Arab world shifts towards unity and justice

Wednesday, 12 September 2012 00:03 -     - {{hitsCtrl.values.hits}}

By Rashika Fazali

One hundred years ago, the Middle East had a different shape and form, said former Director General of the Al Jazeera Network and Sharq Forum President Wadah Khanfar, delivering a lecture titled ‘Arab Awakening: The New Political Paradigm’.

He was delivering the 15th commemorative lecture of former Speaker of the Sri Lanka Parliament Deshamanya M.A. Bakeer Markar, held at the Sri Sambuddhathwa Jayanthi Auditorium by the Board of Governors of the Bakeer Markar Centre for National Unity (BMCNU).

BMCNU as an organisation promotes the vision of the late Markar, and every year this organisation takes the initiative of promoting what Markar stood for: National unity.

Markar was the former Deputy Speaker and Speaker of the Parliament of Sri Lanka. He was also the President of the Bar Association of Sri Lanka, Kalutara District branch, the founder President of the All Ceylon Union of Muslim League Youth Fronts, Vice President of the All Ceylon Muslim League, Chairman of the Beruwala Mardana Mosque Jaamath, and founder President of the Iraq-Sri Lanka Friendship Association and even acted as the Head of State at one point when the President and Prime Minster was out of the country.

Addressing on the lecture on what happened 100 years ago in the Arab world, Khanfar mentioned that the French and British conspired to breakdown the Arab world, which forced them into a bubble, destroying the Arab Nation. “It was fake and fabricated,” asserted Khanfar. For 100 years, the Arab world closed up and let the world walk on them. The trust they had once was lost.

“Look at Tunisia. It is the most educated Arab country, but it had a leader who was uneducated.  An alien! Hosni Mubarak was also an alien to Egypt. And so was Gadafi,” said Khanfar.

Speaking on what the Arab world had seen, he stressed: “We have seen treachery and hypocrisy.”

The Arab world endured a lot of hardship and humiliation. Speaking on this he mentioned that in 1948 the Jews and the Arabs in Palestine clashed on territorial claims. Dividing the land through majority populations, the UN Partition Plan granted more land to the Jews. This left the Arabs opposing the plan as being unfair, claiming that the land should be reverted to its inhabitants.

What happened next? The UN approved the Partition Plan. The Jews were overjoyed. The Arabs were discontent. Soon after, violence broke out, which led to many Arabs migrating to other countries. That was the beginning of conflict.

Months later, the Arab-Israeli war began, which saw many Arab continents intervening in Palestine and fighting with the Israelis. In 1956, the second war commenced and saw Israel and Egypt fighting for control of the Suez Canal. From that time onwards, the Arab world saw conflict after conflict.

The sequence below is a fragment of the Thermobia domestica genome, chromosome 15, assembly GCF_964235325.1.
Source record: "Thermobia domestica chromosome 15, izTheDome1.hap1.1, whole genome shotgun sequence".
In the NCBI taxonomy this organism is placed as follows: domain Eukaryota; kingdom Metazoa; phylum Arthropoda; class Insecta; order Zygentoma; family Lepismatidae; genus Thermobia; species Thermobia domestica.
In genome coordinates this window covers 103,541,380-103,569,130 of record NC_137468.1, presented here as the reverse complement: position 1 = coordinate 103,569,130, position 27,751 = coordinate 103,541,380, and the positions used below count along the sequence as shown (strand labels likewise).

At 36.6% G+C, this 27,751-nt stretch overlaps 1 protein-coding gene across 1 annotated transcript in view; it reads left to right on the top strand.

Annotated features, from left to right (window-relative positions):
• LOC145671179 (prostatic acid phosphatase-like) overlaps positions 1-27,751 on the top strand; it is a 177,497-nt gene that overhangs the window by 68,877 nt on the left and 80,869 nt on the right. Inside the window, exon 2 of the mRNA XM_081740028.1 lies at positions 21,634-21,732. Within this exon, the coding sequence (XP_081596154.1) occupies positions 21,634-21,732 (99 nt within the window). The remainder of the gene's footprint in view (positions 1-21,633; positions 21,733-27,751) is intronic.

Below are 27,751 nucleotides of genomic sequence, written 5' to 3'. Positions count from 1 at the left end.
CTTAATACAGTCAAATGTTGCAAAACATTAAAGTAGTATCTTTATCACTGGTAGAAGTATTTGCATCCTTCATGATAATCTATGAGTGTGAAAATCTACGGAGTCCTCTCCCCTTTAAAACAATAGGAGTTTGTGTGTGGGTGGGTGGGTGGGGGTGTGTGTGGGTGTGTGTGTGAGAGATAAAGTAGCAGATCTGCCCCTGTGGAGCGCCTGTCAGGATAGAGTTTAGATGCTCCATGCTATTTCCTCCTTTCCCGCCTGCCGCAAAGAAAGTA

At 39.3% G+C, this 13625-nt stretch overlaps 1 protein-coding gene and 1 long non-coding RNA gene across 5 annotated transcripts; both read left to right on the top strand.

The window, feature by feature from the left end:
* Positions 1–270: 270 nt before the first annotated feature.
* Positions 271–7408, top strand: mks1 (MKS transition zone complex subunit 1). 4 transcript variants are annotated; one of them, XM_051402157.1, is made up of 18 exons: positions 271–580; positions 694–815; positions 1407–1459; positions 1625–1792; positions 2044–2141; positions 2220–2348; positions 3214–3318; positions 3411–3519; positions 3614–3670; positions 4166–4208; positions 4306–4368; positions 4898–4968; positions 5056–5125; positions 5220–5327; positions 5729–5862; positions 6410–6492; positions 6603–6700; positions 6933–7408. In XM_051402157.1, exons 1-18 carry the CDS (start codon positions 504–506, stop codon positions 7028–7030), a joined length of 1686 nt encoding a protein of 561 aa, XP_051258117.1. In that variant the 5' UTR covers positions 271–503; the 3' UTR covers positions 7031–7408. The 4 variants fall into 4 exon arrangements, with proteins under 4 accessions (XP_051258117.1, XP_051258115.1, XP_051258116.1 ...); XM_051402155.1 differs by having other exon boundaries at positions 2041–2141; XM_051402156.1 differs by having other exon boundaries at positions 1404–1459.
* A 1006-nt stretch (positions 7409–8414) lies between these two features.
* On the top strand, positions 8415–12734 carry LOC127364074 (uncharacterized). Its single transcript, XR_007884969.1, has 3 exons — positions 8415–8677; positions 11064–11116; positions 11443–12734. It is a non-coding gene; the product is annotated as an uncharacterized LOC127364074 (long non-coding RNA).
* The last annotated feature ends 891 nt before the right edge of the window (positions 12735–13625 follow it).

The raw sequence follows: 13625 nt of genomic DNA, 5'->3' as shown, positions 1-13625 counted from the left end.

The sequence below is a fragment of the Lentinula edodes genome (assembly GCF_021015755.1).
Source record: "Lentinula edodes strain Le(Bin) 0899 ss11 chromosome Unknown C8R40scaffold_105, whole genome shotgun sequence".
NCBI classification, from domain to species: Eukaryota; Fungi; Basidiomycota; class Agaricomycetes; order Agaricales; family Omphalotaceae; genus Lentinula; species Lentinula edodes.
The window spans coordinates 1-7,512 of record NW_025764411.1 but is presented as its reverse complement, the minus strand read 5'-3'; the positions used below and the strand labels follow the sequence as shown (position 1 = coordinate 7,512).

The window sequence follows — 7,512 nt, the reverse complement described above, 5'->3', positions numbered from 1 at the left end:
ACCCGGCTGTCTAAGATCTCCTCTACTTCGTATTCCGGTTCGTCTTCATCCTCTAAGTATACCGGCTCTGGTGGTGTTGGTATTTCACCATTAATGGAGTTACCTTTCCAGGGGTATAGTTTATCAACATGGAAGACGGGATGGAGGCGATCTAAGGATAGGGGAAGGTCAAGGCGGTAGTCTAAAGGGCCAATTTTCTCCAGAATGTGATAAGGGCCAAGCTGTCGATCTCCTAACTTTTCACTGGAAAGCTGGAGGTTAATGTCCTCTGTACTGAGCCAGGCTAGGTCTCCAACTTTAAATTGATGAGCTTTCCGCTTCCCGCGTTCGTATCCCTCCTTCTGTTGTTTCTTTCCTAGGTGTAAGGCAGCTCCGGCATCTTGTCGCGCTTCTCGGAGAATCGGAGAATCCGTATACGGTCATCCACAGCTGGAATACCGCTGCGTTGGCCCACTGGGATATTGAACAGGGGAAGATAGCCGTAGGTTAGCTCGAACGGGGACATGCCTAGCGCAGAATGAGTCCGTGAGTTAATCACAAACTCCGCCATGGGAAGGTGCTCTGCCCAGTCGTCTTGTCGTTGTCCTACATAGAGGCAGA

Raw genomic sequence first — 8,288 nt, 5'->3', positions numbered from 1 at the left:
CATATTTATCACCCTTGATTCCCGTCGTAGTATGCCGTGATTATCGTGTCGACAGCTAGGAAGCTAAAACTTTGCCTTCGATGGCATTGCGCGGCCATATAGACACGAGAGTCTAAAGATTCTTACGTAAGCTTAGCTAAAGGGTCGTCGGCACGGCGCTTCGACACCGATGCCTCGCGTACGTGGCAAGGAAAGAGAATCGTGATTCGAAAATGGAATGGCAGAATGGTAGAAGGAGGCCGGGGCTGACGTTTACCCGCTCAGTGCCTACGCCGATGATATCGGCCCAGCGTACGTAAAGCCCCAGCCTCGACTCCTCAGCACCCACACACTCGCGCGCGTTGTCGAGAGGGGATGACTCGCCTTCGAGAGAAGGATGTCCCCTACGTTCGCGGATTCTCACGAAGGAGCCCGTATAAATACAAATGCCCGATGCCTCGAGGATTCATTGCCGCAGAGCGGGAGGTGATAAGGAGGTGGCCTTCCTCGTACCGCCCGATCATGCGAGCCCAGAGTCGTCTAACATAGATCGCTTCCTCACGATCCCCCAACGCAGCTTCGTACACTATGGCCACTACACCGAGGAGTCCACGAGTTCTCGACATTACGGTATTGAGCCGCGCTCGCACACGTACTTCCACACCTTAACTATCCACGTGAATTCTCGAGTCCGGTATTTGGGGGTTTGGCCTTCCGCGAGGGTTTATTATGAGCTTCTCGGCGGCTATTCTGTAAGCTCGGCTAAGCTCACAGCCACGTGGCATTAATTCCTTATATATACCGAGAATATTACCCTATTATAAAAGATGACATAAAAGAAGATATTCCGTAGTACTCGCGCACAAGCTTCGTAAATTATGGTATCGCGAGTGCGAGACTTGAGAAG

The 2003 invasion of Iraq known as the Iraq war saw the capture and destruction of Baghdad and witnessed many deaths and the takeover of the Saddam Hussain regime. Later, the Arab world witnessed the Gaza War. “The Arab world witnessed many wars, which led to anger and frustration in the people,” explained Khanfar, on why the history of the Arab world is important to ‘Arab Spring’.

‘Arab Spring’ is a revolution that is currently occurring in the Arab world. It first began on 18 December 2010. Ever since then, governments were overthrown. Former Egyptian President Hosni Mubarak and Tunisian President Ben Ali were ousted and Libyan leader Muammar Gaddafi was killed after a civil war with foreign military intervention.

Khanfar also mentioned about the influence of the internet: “These ageing dictators do not understand the internet. They assume that the kids use this medium to play games. They do not see the power of the internet.”

As for media and social networking, he said: “The young community used social networking to communicate with each other. This could be utilised for much more than entertainment. The virtual society can use this to create something more, and that too without any identity. They have already utilised these networks to create democratic environments.”

Khanfar further elaborated on the challenges the Arab world has to take up. He said: “We have to establish new rules and shift our focus to the centre. Most people have experienced time in jail or in exile. One Tunisian President’s kin was sentenced in jail for 18 years.”

However, he asserted that people being at the centre is not good for international peace. “We should claim unity over forces despite our nationalities or religion. We should live like everyone else and we do not have anything against the Americans or the British,” said Khanfar.

“If you can’t support the peace of the people, don’t do anything else,” was his advice to the people. He further spoke about political Islamism: “Political Islamism is a rising Islamism. Islam has nothing to do with extremism.”

Commenting on religion in general, he said: “Religion can be destructive if used in the wrong way. It can lead to blood wars. We have witnessed blood wars.”

He then spoke about the 1 January 2011 church bombing in Alexandria that killed 23 people. He said: “One of our reporters asked a woman there who she thought was behind the bombing. She replied saying, ‘Who apart from the State will do such a thing?’ Now she did not mean the Muslims, but what she did mean was that the Government was behind this, hence Hosni Mubarak. She was right.”

This new ‘Arab Spring’ revolution aims to fight for unity and justice.